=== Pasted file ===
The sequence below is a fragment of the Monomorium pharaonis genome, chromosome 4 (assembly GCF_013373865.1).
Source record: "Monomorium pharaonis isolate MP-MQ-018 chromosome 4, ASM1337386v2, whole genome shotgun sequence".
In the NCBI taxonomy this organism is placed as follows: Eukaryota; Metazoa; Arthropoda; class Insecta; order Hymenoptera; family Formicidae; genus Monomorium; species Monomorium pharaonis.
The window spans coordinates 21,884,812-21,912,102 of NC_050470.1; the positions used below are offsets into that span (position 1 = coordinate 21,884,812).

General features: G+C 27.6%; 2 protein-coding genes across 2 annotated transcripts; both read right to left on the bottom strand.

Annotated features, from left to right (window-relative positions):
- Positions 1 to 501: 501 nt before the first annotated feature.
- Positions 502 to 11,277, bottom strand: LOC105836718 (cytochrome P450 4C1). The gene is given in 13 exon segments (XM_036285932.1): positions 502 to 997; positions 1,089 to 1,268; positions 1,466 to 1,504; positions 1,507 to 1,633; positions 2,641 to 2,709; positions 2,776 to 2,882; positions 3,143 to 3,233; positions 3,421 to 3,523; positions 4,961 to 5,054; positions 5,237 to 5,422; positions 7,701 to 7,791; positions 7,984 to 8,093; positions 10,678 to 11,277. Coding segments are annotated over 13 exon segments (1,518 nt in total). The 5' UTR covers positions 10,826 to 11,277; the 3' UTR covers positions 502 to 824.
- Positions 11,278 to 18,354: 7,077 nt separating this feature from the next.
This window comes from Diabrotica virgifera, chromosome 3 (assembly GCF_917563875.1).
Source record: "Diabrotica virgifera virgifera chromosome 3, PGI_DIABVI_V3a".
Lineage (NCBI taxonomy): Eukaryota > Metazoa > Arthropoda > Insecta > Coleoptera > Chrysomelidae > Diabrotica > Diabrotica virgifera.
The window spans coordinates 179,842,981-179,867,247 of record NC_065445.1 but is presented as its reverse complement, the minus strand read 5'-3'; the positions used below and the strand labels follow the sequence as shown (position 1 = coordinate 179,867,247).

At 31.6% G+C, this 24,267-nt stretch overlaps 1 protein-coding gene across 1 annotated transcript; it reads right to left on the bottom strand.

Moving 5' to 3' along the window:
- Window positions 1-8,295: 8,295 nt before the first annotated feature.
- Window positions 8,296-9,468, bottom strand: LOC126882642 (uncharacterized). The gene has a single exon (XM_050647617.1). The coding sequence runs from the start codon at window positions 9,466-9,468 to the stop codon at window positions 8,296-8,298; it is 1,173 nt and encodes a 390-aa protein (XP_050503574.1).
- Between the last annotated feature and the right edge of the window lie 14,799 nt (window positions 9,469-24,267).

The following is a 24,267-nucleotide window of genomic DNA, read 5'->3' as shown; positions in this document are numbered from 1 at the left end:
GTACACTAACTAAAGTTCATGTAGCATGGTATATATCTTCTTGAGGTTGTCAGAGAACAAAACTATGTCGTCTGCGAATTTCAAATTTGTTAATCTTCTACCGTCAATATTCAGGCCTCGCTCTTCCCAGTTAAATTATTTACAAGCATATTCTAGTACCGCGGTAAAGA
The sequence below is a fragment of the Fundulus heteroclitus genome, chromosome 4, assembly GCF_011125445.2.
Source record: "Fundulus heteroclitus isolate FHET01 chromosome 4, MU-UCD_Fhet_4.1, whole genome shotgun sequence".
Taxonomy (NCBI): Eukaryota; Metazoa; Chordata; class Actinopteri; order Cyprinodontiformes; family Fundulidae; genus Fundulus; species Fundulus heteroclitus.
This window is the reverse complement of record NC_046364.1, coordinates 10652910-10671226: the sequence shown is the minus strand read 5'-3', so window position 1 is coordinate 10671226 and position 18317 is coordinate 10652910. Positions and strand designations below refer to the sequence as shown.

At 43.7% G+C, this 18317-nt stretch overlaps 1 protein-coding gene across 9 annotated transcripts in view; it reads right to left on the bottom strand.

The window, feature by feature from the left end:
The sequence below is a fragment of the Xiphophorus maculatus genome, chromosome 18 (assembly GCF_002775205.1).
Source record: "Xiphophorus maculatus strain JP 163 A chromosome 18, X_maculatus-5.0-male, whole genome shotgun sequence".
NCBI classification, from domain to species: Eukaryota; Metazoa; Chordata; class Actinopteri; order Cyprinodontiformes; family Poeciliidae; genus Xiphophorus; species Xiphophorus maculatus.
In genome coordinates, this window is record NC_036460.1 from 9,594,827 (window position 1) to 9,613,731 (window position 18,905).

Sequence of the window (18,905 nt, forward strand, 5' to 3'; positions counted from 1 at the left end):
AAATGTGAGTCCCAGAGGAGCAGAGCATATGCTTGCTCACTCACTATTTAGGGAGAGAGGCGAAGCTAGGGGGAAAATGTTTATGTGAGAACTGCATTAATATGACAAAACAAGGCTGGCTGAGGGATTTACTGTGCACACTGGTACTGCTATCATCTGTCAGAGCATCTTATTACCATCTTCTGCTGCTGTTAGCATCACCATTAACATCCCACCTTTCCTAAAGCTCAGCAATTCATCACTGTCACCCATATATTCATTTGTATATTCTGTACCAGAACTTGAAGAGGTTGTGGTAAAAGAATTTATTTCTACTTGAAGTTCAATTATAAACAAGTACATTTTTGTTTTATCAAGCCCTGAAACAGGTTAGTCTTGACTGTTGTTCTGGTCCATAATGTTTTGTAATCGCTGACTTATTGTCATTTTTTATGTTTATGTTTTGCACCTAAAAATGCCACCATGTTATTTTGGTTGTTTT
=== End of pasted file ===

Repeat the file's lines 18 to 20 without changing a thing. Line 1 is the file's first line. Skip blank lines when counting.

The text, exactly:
- Between the last annotated feature and the right edge of the window lie 14,799 nt (window positions 9,469-24,267).

The following is a 24,267-nucleotide window of genomic DNA, read 5'->3' as shown; positions in this document are numbered from 1 at the left end:
GTACACTAACTAAAGTTCATGTAGCATGGTATATATCTTCTTGAGGTTGTCAGAGAACAAAACTATGTCGTCTGCGAATTTCAAATTTGTTAATCTTCTACCGTCAATATTCAGGCCTCGCTCTTCCCAGTTAAATTATTTACAAGCATATTCTAGTACCGCGGTAAAGA